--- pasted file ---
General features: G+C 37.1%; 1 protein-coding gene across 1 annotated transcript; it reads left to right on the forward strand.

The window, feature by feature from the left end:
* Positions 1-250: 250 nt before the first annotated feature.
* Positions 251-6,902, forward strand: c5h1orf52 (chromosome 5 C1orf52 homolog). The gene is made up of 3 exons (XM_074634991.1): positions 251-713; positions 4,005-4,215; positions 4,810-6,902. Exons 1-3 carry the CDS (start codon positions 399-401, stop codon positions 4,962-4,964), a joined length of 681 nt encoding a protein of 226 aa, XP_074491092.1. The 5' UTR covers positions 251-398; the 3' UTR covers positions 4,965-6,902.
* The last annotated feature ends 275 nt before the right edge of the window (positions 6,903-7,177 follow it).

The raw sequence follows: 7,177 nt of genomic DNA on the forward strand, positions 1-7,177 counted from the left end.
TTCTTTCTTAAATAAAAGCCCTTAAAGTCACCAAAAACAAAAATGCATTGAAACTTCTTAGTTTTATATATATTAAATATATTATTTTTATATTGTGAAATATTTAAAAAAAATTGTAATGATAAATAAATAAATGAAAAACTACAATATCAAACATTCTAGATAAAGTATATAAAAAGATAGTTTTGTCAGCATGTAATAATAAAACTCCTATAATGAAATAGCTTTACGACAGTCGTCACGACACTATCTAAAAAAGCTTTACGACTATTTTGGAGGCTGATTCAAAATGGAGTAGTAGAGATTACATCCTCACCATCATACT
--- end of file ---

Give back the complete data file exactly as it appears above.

General features: G+C 37.1%; 1 protein-coding gene across 1 annotated transcript; it reads left to right on the forward strand.

The window, feature by feature from the left end:
* Positions 1-250: 250 nt before the first annotated feature.
* Positions 251-6,902, forward strand: c5h1orf52 (chromosome 5 C1orf52 homolog). The gene is made up of 3 exons (XM_074634991.1): positions 251-713; positions 4,005-4,215; positions 4,810-6,902. Exons 1-3 carry the CDS (start codon positions 399-401, stop codon positions 4,962-4,964), a joined length of 681 nt encoding a protein of 226 aa, XP_074491092.1. The 5' UTR covers positions 251-398; the 3' UTR covers positions 4,965-6,902.
* The last annotated feature ends 275 nt before the right edge of the window (positions 6,903-7,177 follow it).

The raw sequence follows: 7,177 nt of genomic DNA on the forward strand, positions 1-7,177 counted from the left end.
TTCTTTCTTAAATAAAAGCCCTTAAAGTCACCAAAAACAAAAATGCATTGAAACTTCTTAGTTTTATATATATTAAATATATTATTTTTATATTGTGAAATATTTAAAAAAAATTGTAATGATAAATAAATAAATGAAAAACTACAATATCAAACATTCTAGATAAAGTATATAAAAAGATAGTTTTGTCAGCATGTAATAATAAAACTCCTATAATGAAATAGCTTTACGACAGTCGTCACGACACTATCTAAAAAAGCTTTACGACTATTTTGGAGGCTGATTCAAAATGGAGTAGTAGAGATTACATCCTCACCATCATACT